Microsoft Details Improvements to Power BI for Office 365 Preview
- By Kurt Mackie
- September 25, 2013
Microsoft on Wednesday announced some new features in the preview version of Power BI for Office 365.
Power BI is Microsoft's self-service business intelligence product that taps Microsoft's Excel spreadsheet application, various Excel add-ins tools, as well as some Office 365 cloud-based solutions. The Power BI concept involves finding data sources with Power Query, modeling data in Power Pivot and displaying data with Power Map or Power View. An overview of Power BI for Office 365, as well as a list of its components, can be found in this article.
The overall product is still at the preview stage, but Microsoft updated some parts of it Wednesday. Power BI for Office 365 had its debut in July.
The Power Map preview for Excel 2013 has been updated this month and is available at the Microsoft Download Center here. Microsoft added color coding for geopolitical areas to the Power Map preview, which can be done via county, state, county/region or zip code, according to an Excel blog post. The geocoding all gets assembled through one click in Power Map, according a Microsoft Research blog post.
Also added to Power Map preview was a two-dimensional mapping capability alongside the existing 3-D mapping (globe) feature, which users can switch between. Microsoft also made it easier to share videos of data tours, such as time-lapse mappings of data. The example Microsoft offers is a historical mapping of power sources used across the United States, which is described in this Microsoft-produced video.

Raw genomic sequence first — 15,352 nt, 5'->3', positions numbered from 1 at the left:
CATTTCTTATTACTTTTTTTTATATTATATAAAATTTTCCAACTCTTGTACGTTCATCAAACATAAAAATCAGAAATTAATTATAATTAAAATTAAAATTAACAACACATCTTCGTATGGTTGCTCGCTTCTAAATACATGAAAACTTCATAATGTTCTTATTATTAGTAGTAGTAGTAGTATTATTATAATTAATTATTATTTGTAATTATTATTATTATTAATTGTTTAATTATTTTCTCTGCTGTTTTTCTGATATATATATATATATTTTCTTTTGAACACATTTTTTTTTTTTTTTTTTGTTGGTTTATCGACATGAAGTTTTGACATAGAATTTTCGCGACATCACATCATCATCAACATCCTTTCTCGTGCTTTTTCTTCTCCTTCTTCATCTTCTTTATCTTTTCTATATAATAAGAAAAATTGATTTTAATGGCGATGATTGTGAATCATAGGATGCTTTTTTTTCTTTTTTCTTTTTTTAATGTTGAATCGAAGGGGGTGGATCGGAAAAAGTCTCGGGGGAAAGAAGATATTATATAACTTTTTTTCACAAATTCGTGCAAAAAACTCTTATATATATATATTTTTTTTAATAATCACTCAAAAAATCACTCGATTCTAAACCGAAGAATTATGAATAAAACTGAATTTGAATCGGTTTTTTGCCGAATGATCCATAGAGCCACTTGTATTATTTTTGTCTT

The Microsoft Bing team helped to build the improved temporal and geographic mapping capabilities of the Power Map preview, as well as with the "natural language" querying capabilities of Q&A. The Q&A feature of Power BI for Office 365 interprets the type of data visualization to display in response to queries typed by a user into a text box, based on the underlying data model that was constructed.
The Power Query add-in for Excel now has an improved search experience, according to a Microsoft SQL Server blog post. It's easier to import external data from SQL Server or the Windows Azure SQL Database. Access to datasets from data.gov, Wikipedia and the Windows Azure Marketplace was added.
Power Pivot also now includes support for calculated fields and hidden columns, according to Microsoft's Excel blog post.
There were a few other improvements. Power BI Sites now supports viewing Excel workbooks as large as 250 MB. Data queries can be shared, in addition to Excel workbooks. IT departments can provision data via a "data catalog" feature of Power BI for Office 365, allowing knowledge workers to access corporate data stores.
Microsoft also released Power BI apps for Windows 8 or Windows RT devices in its Windows Store. These apps support HTML 5 technologies for rendering visuals, according to Microsoft. The HTML 5 support is a major difference from on-premises mobile BI support using Microsoft technologies, which still rely on Silverlight for BI displays.
There's still no word on when Microsoft will roll out the Power BI for Office 365 product. The product is expected to be sold on a subscription basis, like other Office 365 offerings.
Kurt Mackie is senior news producer for the 1105 Enterprise Computing Group.